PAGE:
Martine Syms’s delicious art-world satire The African Desperate begins with a scenario that will be triggering for many: the rolling out of cheese cubes, orange wine, and black olives for an all-white M.F.A. review board. Palace, the fictional 30-year-old artist making these preparations, appears tense. She knows what’s coming. She expects the barrage of references to theorists like Édouard Glissant and Fred Moten, the microaggressions, the intellectual swaggering that she will have to endure.
Palace, who’s played by the artist Diamond Stingily, sits patiently through the jury members’ criticisms—that her work is too figurative, that it’s not doing anything new when it comes to its depiction of Black femininity. Eventually, she gets fed up after being pressed on her career goals. “You want me to know,” Palace says. “But that’s not what Glissant says. He says to accept the unknown in others, and in myself.”
A minute or so later, somewhat to her own surprise, the board awards her an M.F.A. and quickly leaves. Her jaw hangs open. Then she cries and moves on with her day.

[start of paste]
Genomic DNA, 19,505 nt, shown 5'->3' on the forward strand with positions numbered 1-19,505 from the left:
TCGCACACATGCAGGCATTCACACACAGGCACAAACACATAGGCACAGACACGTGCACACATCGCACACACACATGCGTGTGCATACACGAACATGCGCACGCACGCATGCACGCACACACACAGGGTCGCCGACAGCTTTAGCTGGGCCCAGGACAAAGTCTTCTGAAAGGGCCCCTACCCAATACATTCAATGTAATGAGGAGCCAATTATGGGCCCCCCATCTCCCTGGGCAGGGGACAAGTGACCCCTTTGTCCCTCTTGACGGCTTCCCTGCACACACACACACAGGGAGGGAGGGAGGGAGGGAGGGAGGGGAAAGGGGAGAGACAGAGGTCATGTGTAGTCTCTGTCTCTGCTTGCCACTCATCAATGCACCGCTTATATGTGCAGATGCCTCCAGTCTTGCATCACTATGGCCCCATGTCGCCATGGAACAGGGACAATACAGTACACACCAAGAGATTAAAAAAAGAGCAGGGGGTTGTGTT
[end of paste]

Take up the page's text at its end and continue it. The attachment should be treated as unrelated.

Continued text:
It seems barely a spoiler to say that by the end of the 24-hour period depicted in The African Desperate, Palace has left the school’s alpine setting—a thinly veiled Bard College campus where Syms herself received her M.F.A.—and departed for her mom’s house in Chicago. But that’s not before raiding the organic snacks housed in a friend’s well-stocked rural abode, accidentally doing too much ketamine, and sloppily making out with a quirked-up white boy first.
The African Desperate, which releases theatrically this week, is a parody of how M.F.A. programs try to fashion budding artists into preconceived notions of how the powers that be think these young artists and their work should function. It’s also an uproariously funny film about how, whether knowingly or not, young artists are constantly performing—or failing to perform—those ready-made roles.
That makes The African Desperate a worthy extension of themes that Syms has been exploring in her installations, videos, and writing for the past decade. She’s deeply interested in, and fascinated by, the ways in which her subjects are always acting, even when they’re being genuine.
Often, she focuses on Black women whose images are subject to the whims of digital technology. DED (2021), a video from her seriously good exhibition currently on view at Bard’s Hessel Museum of Art, features an avatar of Syms herself inhabiting a vacant landscape where she periodically suffers violent deaths. Whether Syms’s avatar can find a way to survive in this computer-generated desert remains an open question. She wears a shirt emblazoned with a phrase hinting at her hopeful state: “TO HELL WITH MY SUFFERING.”
The same attitude seems to guide Palace, who, as deftly acted by Stingily, is keenly aware of the attempts to bring her down. Yet she refuses to cave to the challenges that this day—an average one, in the grand scheme of things—bring her.